Nightbringer | The Arthurian Online Encyclopedia


Norauge, Norbellande(?), Norogue, Norvaga, Norvegue, Norwaga, Norwage, Norwei, Norwey

Norway is a country located in Northern Europe on the western part of the Scandinavian Peninsula.

In Welsh legend, Norway is subject to Arthur, and the Norwegian warriors are led by Mark, Arthur’s first cousin. In other tales, Norwegian warriors allied with Picts and Saxons and caused problems for Arthur and his predecessors.

It is not possible to say into how many kingdoms or chieftaincies Norway was divided during the Arthurian period, but, Geoffrey says that Arthur conquered Norway from King Riculf and gave it to Lot of Orkney. Lot supposedly had a hereditary right to the kingdom as the grandson of King Sichelm. Arthur had to enforce Lot’s claim, however, as the throne had been seized by a usurper, Riculf. Geoffrey tells us how, at Arthur’s final battle, Odbricht, the King of Norway, supported Arthur and met his death.

In any event, Lot and Gawain are often called Knights of Norway in later legends. In Der Pleier’s romances, Lot’s son, Beacurs, is king. Beacurs married Bagdemagus of Gorre’s niece, Antonie.

In actuality, the kingdom of Norway did not exist until the late ninth century, being a collection of tribes prior to this time.

The Vulgate says the King of Norway was the father of Lore de Carduel.

Norway | 0 to 1000 AD

Prehistoric inhabitants
Before recorded history, Norway was inhabited by various prehistoric groups. These early inhabitants engaged in hunting, fishing, and gathering, adapting to the natural environment.

Migration Period | 4th – 6th centuries AD
The Migration Period in Europe, roughly between the fourth and sixth centuries, saw the movement of various Germanic tribes. In Norway, this period is marked by the arrival of Germanic peoples, including the Norse, who played a crucial role in shaping the region’s culture.

Early Norse Society
By the sixth century, small chieftaincies and tribal societies were emerging in Norway. These societies were characterized by hierarchial structure, with chiefs leading communities and exerting influence over their territories.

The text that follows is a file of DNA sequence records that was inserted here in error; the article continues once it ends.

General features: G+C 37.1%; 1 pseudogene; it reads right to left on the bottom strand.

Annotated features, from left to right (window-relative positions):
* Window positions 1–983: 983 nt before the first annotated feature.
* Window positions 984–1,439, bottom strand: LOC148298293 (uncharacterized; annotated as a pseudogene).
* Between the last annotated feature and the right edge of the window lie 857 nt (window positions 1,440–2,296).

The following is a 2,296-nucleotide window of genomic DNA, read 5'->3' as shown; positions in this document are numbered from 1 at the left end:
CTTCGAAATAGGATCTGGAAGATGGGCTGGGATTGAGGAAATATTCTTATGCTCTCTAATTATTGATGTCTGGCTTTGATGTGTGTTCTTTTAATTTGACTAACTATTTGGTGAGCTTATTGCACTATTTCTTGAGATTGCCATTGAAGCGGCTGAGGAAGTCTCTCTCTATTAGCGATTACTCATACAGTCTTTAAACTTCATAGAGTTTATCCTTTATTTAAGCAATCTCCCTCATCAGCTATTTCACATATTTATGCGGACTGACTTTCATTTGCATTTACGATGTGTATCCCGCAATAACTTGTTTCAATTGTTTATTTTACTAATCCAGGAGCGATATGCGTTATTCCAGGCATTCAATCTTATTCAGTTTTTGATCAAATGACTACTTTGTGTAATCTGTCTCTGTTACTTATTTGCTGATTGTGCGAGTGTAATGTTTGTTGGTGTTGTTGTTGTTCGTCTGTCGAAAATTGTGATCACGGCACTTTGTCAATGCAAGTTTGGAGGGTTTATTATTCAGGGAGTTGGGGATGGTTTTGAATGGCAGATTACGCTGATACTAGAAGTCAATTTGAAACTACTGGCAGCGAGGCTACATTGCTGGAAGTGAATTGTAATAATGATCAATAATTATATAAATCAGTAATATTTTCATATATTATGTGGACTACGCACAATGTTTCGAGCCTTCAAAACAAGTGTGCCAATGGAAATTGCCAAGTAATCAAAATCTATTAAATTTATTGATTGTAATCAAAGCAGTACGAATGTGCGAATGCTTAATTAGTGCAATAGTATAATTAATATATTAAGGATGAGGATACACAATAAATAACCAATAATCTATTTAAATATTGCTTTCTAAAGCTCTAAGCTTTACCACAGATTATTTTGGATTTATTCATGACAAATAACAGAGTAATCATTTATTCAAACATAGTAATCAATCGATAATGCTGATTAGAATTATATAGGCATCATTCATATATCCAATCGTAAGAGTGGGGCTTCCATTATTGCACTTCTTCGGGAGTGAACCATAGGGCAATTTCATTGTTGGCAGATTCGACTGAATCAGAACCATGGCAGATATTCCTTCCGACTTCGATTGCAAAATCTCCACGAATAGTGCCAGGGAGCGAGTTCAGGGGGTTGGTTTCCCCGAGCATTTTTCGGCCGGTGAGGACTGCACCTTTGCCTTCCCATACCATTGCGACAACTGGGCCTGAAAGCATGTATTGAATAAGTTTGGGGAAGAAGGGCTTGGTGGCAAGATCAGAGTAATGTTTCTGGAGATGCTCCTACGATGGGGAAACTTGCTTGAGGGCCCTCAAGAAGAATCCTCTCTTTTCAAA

Cultural Contacts and Introduction to Christianity
The people of Norway engaged in trade and cultural exchanges with neighboring regions. Archaeological evidence suggests connections with the broader Germanic world and the Roman Empire.

The process of Christianization began in the eighth century, initiated by missionaries and contacts with Christian communities in other parts of Europe. However, the conversion to Christianity was a gradual process that extended over several centuries.

Viking Age | Late 8th – 11th centuries AD
The Viking Age, which started toward the end of the eighth century, marked a significant phase in Norwegian history. Norse seafarers, known as Vikings, undertook expeditions, raids, and trade ventures throughout Europe, expanding their influence and engaging with various cultures.

Unification and Political Organization
The Viking Age saw the emergence of larger political entities and the unification of smaller chiefdoms. Harald Hårfagre (Harald Fairhair, c. 850-933), often considered the first King of Norway, is traditionally associated with the unification process in the late ninth and early tenth centuries.

Viking Expeditions and Settlements
Norwegians, along with other Vikings, explored and settled in various regions, including the British Isles, Iceland, Greenland, and even parts of North America. These Norse settlements had a lasting impact on the cultural and historical landscape of these areas.

See also
Anna | The Legend of King Arthur
Grocland | The Legend of King Arthur
King Arthur – Origins of the Legend | The Legend of King Arthur
Knights of Norway | The Legend of King Arthur
Lapland | The Legend of King Arthur
Llychlyn | The Legend of King Arthur
Magnus VII of Norway | The Legend of King Arthur
Octavius | The Legend of King Arthur
Perilous Valley | The Legend of King Arthur
Saint Joseph of Arimathea | The Legend of King Arthur

Historia Regum Britanniae | Geoffrey of Monmouth, c. 1138
Roman de Brut | Wace, c. 1155
Brut | Layamon, late 12th century to mid-13th century
Tandareis and Flordibel | Der Pleier, 1240-1270
Breudwyt Rhonabwy | 13th century